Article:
Talks with councillors about making a contribution to the EY (Ernst & Young) report and whether it will be made public.

"The issue is between myself and political colleagues. My understanding is that it would remain a confidential figure. It is up to councillors [whether the sum is made public], they set the rules so I will abide by those. I'm sure discussions are under way, we don't want to muck around on this. It is part of my contrition."

Video - Len Brown: Paying for Auckland

New Zealand Herald Super City reporter Bernard Orsman talks in detail to Auckland Mayor Len Brown how how he intends to push through his ambitious transport plans and how and who will pay for them.

Going solo on a 2014 strategy and giving councillors more say in the running of the city

"It is something of a beat-up [claims of not involving councillors in a strategy document]. I'm completely supportive of the desire by councillors to work closer. The [strategy document] presented to the Herald was an opinion piece and clearly a reflection of my leadership role of the mayor to lead strategy and policy discussion. The opinion piece brought together six of the key points we have all by and large agreed on over the past three years. Over the next week or two I will be meeting each of our councillors and discussing their leadership roles in terms of the committee structure, and meeting with each of the 21 local boards in the next month."

Can he convince the Government in election year and Aucklanders to accept tolls to pay for transport projects?

"This year we will take the discussion we have been having through the consensus-building group on alternate funding for transport to the point where by year's end we agree on a model we can take to the community for discussion and final decision in time for next year's long-term budget. We need to find revenue besides rates and taxes to fund transport and sustainably fund local government. We may have to put our hands in our pockets to deliver these things in a way we have never done before - tolls, network charges, a congestion charge. This is the challenge, not just for the Government but all the parliamentary parties who contest this election. One of the issues for Aucklanders [this year] is, 'Where does your party stand in terms of this discussion?', and the one thing we are asking all the parliamentary parties is [to] let Aucklanders have this debate."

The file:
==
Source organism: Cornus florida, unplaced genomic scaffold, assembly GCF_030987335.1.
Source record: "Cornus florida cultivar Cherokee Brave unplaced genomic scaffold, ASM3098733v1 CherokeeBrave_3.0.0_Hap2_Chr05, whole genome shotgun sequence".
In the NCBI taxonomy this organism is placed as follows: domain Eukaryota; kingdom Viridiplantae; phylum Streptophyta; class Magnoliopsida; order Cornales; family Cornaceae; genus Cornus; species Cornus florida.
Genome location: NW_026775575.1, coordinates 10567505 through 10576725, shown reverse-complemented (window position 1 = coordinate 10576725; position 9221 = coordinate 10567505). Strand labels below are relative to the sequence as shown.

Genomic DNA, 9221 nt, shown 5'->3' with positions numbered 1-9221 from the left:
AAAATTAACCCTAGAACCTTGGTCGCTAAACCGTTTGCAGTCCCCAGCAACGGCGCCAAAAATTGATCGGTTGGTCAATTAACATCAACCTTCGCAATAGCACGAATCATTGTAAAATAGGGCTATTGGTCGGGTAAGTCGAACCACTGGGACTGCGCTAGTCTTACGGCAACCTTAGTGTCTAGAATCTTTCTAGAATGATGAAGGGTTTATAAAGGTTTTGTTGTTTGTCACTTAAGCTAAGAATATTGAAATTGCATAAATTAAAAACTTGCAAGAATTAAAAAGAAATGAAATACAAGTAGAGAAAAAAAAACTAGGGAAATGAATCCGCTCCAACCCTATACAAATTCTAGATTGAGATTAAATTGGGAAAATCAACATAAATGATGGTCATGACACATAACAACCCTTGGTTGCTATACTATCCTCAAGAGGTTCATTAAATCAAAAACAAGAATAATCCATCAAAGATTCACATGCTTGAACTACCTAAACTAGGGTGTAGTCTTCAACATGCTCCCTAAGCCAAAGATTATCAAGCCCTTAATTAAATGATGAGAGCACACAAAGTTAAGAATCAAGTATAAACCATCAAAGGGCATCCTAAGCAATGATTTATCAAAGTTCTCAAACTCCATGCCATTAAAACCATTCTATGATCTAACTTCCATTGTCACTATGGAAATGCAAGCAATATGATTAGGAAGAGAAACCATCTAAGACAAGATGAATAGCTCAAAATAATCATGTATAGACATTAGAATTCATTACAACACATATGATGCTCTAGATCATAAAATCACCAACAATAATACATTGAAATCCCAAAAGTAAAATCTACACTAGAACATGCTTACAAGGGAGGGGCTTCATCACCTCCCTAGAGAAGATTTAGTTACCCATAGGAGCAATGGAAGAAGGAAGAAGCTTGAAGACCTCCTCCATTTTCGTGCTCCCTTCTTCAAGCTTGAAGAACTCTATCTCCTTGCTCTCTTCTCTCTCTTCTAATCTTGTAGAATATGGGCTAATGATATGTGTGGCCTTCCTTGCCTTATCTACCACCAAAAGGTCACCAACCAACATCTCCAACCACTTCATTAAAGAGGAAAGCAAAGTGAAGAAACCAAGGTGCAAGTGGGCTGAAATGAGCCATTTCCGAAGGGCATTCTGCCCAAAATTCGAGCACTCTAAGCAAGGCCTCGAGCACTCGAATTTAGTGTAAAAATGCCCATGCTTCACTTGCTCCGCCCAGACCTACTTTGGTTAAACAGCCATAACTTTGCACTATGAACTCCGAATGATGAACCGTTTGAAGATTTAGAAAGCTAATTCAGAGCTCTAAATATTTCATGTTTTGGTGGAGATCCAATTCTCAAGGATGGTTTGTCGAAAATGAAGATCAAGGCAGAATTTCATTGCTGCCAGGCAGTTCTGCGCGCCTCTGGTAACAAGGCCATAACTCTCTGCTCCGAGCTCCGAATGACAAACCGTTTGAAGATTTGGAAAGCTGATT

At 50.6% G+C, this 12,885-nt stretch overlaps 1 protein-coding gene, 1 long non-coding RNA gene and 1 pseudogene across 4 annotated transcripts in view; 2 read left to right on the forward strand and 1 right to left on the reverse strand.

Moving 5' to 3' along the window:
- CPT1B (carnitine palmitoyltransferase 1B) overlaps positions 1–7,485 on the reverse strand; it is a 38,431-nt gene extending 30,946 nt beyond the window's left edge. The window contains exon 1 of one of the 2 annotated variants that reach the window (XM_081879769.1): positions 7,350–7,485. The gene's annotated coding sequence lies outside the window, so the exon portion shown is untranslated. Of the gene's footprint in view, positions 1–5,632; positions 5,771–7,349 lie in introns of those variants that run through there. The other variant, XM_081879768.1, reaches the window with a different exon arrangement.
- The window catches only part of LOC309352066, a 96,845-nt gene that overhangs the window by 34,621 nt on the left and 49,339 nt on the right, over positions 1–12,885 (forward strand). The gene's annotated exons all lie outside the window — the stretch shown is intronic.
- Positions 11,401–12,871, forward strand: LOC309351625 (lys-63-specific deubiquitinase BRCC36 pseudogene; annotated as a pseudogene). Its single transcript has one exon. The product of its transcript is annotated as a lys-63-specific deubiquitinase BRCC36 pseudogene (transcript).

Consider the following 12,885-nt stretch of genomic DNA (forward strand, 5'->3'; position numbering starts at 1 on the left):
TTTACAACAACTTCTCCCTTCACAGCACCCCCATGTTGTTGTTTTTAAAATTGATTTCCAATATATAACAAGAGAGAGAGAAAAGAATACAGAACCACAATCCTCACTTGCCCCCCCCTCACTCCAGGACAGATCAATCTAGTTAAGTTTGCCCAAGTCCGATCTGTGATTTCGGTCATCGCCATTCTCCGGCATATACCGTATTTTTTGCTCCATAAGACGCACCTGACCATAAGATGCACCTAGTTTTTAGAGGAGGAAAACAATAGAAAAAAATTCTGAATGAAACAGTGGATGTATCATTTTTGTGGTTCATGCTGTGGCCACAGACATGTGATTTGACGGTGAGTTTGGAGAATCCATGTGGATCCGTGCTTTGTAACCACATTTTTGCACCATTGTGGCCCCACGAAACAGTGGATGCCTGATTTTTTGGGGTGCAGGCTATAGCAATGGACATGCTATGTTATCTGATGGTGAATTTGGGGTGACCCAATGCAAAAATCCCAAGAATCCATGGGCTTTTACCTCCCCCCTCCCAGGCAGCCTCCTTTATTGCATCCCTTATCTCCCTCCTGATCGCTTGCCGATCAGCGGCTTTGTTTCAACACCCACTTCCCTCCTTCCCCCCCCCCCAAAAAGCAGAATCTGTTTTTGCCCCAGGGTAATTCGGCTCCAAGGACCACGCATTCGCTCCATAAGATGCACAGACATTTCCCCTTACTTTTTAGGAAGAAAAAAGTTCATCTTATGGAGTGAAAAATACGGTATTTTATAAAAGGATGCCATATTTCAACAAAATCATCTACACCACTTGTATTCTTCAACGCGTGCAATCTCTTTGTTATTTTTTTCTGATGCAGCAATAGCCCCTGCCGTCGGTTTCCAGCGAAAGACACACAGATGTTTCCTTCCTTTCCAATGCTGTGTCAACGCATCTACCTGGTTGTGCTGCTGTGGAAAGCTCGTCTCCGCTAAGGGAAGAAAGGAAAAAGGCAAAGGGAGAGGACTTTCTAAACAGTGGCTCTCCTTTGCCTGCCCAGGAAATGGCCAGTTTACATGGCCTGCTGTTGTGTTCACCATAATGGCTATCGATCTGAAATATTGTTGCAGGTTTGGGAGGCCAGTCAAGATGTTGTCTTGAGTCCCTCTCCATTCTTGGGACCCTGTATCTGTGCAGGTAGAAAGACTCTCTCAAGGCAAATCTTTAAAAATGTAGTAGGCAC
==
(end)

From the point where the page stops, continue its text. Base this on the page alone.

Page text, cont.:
The promise to start work on the city rail link in 2016

"Our No 1 priority is the city rail link. The owners of the block of land around Zurich House [including the downtown centre] are looking to redevelop that area and underneath would be the first stage of the rail link. The private sector in many ways is driving ahead of council. At last Aucklanders, the Government, the council and private sectors investors are all agreeing on the same thing. We have got to get this project moving. I don't think Aucklanders have any doubt we are delivering this project [Mr Brown promised in 2010 to complete the project in 5-7 years, now he is promising a start in 2016]. I am confident we are going to deliver this project. I am determined that we will make a start in 2016."

Pegging back debt and the threat to a credit rating downgrade

"A significant concern is whether our balance sheet can manage the investment that Aucklanders agree we need to make. We need to do it in a way we can sustain economically. We also know the balance sheet isn't a bottomless pit and we can't borrow endlessly. We need to be thinking very carefully about our capital programme, looking at our renewals budget and think about going to funding 100 per cent depreciation. I don't want to give any indication at all that the council credit rating is anything but a double A [the mayor's opinion piece said lower rates would restrain how much the council could borrow without risking a credit rating downgrade]. We can only go so far with borrowing ... which is the reason I have been open to public-private partnerships."